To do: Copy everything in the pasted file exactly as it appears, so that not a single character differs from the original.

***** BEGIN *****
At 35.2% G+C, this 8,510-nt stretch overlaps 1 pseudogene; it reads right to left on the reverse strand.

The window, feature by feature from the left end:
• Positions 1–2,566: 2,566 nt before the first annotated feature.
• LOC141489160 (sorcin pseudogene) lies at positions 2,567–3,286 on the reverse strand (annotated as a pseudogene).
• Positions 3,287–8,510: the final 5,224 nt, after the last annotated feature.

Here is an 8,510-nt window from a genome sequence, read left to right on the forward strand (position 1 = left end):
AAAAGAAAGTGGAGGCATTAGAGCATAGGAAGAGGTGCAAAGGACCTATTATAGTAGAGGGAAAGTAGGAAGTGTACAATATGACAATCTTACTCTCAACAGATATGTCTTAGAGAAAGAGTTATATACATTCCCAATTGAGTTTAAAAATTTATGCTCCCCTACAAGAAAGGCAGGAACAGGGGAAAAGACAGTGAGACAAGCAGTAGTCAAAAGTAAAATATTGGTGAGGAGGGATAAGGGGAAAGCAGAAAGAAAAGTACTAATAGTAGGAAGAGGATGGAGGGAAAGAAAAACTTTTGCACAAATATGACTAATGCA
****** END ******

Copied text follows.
At 35.2% G+C, this 8,510-nt stretch overlaps 1 pseudogene; it reads right to left on the reverse strand.

The window, feature by feature from the left end:
• Positions 1–2,566: 2,566 nt before the first annotated feature.
• LOC141489160 (sorcin pseudogene) lies at positions 2,567–3,286 on the reverse strand (annotated as a pseudogene).
• Positions 3,287–8,510: the final 5,224 nt, after the last annotated feature.

Here is an 8,510-nt window from a genome sequence, read left to right on the forward strand (position 1 = left end):
AAAAGAAAGTGGAGGCATTAGAGCATAGGAAGAGGTGCAAAGGACCTATTATAGTAGAGGGAAAGTAGGAAGTGTACAATATGACAATCTTACTCTCAACAGATATGTCTTAGAGAAAGAGTTATATACATTCCCAATTGAGTTTAAAAATTTATGCTCCCCTACAAGAAAGGCAGGAACAGGGGAAAAGACAGTGAGACAAGCAGTAGTCAAAAGTAAAATATTGGTGAGGAGGGATAAGGGGAAAGCAGAAAGAAAAGTACTAATAGTAGGAAGAGGATGGAGGGAAAGAAAAACTTTTGCACAAATATGACTAATGCA